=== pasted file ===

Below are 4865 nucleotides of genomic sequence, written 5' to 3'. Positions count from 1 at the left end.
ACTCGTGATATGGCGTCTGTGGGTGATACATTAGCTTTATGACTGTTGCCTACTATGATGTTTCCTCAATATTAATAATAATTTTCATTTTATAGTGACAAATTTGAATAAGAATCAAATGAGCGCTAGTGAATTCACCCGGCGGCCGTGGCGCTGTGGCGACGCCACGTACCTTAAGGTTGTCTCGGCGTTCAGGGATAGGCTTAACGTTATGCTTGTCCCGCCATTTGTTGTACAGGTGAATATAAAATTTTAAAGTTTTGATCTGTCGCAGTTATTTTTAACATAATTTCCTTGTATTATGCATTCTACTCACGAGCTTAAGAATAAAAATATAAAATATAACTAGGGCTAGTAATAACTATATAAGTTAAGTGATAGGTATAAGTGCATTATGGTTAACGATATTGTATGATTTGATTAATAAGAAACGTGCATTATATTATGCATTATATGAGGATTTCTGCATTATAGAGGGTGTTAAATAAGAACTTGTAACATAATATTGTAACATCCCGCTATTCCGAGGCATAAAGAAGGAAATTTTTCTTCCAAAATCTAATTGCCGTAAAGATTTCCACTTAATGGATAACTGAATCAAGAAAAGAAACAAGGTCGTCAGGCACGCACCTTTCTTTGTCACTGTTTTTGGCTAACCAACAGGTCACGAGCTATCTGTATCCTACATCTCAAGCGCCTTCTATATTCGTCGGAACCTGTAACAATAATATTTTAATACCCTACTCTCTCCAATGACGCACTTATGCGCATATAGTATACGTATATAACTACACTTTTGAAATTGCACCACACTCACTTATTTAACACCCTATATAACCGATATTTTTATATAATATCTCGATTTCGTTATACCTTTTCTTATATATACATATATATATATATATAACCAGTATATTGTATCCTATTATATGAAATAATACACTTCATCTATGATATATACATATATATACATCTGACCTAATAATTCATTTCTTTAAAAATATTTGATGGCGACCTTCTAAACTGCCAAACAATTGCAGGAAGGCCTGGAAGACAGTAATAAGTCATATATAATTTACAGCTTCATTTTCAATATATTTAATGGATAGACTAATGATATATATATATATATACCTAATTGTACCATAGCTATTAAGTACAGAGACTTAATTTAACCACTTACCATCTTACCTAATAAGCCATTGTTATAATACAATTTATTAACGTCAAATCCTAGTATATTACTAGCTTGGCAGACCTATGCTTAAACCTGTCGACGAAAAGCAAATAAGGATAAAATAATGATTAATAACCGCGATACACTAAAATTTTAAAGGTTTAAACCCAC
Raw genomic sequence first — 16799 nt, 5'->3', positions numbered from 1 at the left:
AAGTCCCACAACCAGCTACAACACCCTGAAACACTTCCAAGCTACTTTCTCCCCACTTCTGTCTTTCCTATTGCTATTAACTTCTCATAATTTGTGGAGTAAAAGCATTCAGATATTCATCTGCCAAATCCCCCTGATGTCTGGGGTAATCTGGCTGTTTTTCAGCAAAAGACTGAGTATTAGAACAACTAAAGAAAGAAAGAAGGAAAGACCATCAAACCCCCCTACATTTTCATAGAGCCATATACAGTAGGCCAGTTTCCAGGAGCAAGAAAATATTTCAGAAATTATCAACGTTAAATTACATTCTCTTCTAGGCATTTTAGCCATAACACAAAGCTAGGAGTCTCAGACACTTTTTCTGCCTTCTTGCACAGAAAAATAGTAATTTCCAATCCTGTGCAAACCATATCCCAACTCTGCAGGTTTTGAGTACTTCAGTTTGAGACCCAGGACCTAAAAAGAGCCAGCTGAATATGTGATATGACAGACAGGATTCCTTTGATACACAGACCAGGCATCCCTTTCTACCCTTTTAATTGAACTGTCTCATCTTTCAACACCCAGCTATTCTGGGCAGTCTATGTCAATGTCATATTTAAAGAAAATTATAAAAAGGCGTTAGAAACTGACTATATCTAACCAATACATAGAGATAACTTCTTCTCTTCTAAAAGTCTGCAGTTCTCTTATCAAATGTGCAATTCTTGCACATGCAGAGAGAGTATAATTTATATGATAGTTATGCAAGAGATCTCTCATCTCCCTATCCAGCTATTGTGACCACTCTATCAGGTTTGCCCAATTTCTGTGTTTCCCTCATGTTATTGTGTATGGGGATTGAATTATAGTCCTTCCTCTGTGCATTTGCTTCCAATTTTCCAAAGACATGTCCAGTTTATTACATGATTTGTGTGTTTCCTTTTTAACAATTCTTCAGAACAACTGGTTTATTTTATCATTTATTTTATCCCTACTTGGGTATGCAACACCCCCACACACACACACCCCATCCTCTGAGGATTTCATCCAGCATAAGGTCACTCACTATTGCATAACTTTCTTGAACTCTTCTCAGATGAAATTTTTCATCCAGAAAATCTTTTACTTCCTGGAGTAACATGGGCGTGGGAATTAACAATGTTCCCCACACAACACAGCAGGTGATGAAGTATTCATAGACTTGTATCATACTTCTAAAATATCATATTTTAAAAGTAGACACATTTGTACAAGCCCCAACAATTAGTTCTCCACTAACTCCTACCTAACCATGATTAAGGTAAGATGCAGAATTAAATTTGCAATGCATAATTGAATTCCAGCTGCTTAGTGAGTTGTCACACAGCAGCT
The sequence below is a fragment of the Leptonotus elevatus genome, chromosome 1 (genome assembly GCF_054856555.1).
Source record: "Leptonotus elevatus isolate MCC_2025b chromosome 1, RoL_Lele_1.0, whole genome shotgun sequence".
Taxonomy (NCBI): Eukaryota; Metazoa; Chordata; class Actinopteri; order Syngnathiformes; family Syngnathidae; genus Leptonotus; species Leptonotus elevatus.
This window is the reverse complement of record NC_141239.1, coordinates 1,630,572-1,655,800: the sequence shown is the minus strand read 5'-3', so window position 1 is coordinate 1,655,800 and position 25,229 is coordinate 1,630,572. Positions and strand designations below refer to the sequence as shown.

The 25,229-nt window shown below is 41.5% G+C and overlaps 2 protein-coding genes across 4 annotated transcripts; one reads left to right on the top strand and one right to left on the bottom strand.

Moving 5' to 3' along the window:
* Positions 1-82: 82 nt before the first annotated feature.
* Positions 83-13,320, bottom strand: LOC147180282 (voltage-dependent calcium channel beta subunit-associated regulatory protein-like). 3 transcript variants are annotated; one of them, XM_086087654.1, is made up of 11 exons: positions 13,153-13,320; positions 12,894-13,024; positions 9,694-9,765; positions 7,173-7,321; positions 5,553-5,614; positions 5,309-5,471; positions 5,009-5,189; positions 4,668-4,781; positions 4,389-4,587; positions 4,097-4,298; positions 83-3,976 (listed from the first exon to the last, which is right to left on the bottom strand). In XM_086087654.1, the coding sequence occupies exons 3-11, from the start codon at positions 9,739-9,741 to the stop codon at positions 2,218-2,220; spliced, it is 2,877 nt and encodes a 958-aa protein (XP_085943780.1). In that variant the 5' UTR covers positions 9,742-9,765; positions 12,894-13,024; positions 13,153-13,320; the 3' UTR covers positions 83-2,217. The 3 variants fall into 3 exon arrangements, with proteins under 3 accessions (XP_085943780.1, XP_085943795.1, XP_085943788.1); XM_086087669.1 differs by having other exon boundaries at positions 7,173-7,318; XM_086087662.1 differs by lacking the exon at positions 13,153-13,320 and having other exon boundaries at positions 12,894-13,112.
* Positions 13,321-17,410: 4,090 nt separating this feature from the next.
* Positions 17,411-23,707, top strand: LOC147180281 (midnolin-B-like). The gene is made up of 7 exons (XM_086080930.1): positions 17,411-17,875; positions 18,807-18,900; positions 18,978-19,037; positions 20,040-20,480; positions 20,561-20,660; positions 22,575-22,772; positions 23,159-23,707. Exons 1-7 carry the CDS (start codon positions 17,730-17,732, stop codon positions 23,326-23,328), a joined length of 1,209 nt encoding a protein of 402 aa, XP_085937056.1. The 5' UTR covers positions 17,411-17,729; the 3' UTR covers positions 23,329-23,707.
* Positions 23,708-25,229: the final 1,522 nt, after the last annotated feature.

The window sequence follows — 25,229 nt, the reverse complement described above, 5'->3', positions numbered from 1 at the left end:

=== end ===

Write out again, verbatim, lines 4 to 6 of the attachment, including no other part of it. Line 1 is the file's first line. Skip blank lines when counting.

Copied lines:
AAGTCCCACAACCAGCTACAACACCCTGAAACACTTCCAAGCTACTTTCTCCCCACTTCTGTCTTTCCTATTGCTATTAACTTCTCATAATTTGTGGAGTAAAAGCATTCAGATATTCATCTGCCAAATCCCCCTGATGTCTGGGGTAATCTGGCTGTTTTTCAGCAAAAGACTGAGTATTAGAACAACTAAAGAAAGAAAGAAGGAAAGACCATCAAACCCCCCTACATTTTCATAGAGCCATATACAGTAGGCCAGTTTCCAGGAGCAAGAAAATATTTCAGAAATTATCAACGTTAAATTACATTCTCTTCTAGGCATTTTAGCCATAACACAAAGCTAGGAGTCTCAGACACTTTTTCTGCCTTCTTGCACAGAAAAATAGTAATTTCCAATCCTGTGCAAACCATATCCCAACTCTGCAGGTTTTGAGTACTTCAGTTTGAGACCCAGGACCTAAAAAGAGCCAGCTGAATATGTGATATGACAGACAGGATTCCTTTGATACACAGACCAGGCATCCCTTTCTACCCTTTTAATTGAACTGTCTCATCTTTCAACACCCAGCTATTCTGGGCAGTCTATGTCAATGTCATATTTAAAGAAAATTATAAAAAGGCGTTAGAAACTGACTATATCTAACCAATACATAGAGATAACTTCTTCTCTTCTAAAAGTCTGCAGTTCTCTTATCAAATGTGCAATTCTTGCACATGCAGAGAGAGTATAATTTATATGATAGTTATGCAAGAGATCTCTCATCTCCCTATCCAGCTATTGTGACCACTCTATCAGGTTTGCCCAATTTCTGTGTTTCCCTCATGTTATTGTGTATGGGGATTGAATTATAGTCCTTCCTCTGTGCATTTGCTTCCAATTTTCCAAAGACATGTCCAGTTTATTACATGATTTGTGTGTTTCCTTTTTAACAATTCTTCAGAACAACTGGTTTATTTTATCATTTATTTTATCCCTACTTGGGTATGCAACACCCCCACACACACACACCCCATCCTCTGAGGATTTCATCCAGCATAAGGTCACTCACTATTGCATAACTTTCTTGAACTCTTCTCAGATGAAATTTTTCATCCAGAAAATCTTTTACTTCCTGGAGTAACATGGGCGTGGGAATTAACAATGTTCCCCACACAACACAGCAGGTGATGAAGTATTCATAGACTTGTATCATACTTCTAAAATATCATATTTTAAAAGTAGACACATTTGTACAAGCCCCAACAATTAGTTCTCCACTAACTCCTACCTAACCATGATTAAGGTAAGATGCAGAATTAAATTTGCAATGCATAATTGAATTCCAGCTGCTTAGTGAGTTGTCACACAGCAGCT
The sequence below is a fragment of the Leptonotus elevatus genome, chromosome 1 (genome assembly GCF_054856555.1).
Source record: "Leptonotus elevatus isolate MCC_2025b chromosome 1, RoL_Lele_1.0, whole genome shotgun sequence".